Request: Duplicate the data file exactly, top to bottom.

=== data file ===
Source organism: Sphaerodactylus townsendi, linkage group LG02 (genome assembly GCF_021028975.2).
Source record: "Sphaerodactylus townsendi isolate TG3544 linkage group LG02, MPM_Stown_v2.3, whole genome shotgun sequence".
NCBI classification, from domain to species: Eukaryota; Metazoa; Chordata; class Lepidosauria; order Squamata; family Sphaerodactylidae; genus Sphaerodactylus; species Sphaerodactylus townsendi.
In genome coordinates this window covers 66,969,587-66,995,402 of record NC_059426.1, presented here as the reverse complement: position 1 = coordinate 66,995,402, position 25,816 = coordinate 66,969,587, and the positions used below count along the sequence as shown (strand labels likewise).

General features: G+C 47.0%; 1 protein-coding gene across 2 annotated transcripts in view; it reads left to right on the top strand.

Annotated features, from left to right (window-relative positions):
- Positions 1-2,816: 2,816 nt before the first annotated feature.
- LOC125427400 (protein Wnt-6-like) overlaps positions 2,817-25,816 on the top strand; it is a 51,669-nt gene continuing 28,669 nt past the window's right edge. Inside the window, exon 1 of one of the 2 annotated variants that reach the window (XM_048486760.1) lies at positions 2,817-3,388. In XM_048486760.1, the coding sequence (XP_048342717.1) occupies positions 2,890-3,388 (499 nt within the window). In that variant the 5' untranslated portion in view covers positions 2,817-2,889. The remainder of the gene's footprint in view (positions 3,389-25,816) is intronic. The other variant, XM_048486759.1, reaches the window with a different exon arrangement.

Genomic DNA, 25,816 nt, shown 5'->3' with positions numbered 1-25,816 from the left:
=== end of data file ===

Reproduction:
Source organism: Sphaerodactylus townsendi, linkage group LG02 (genome assembly GCF_021028975.2).
Source record: "Sphaerodactylus townsendi isolate TG3544 linkage group LG02, MPM_Stown_v2.3, whole genome shotgun sequence".
NCBI classification, from domain to species: Eukaryota; Metazoa; Chordata; class Lepidosauria; order Squamata; family Sphaerodactylidae; genus Sphaerodactylus; species Sphaerodactylus townsendi.
In genome coordinates this window covers 66,969,587-66,995,402 of record NC_059426.1, presented here as the reverse complement: position 1 = coordinate 66,995,402, position 25,816 = coordinate 66,969,587, and the positions used below count along the sequence as shown (strand labels likewise).

General features: G+C 47.0%; 1 protein-coding gene across 2 annotated transcripts in view; it reads left to right on the top strand.

Annotated features, from left to right (window-relative positions):
- Positions 1-2,816: 2,816 nt before the first annotated feature.
- LOC125427400 (protein Wnt-6-like) overlaps positions 2,817-25,816 on the top strand; it is a 51,669-nt gene continuing 28,669 nt past the window's right edge. Inside the window, exon 1 of one of the 2 annotated variants that reach the window (XM_048486760.1) lies at positions 2,817-3,388. In XM_048486760.1, the coding sequence (XP_048342717.1) occupies positions 2,890-3,388 (499 nt within the window). In that variant the 5' untranslated portion in view covers positions 2,817-2,889. The remainder of the gene's footprint in view (positions 3,389-25,816) is intronic. The other variant, XM_048486759.1, reaches the window with a different exon arrangement.

Genomic DNA, 25,816 nt, shown 5'->3' with positions numbered 1-25,816 from the left: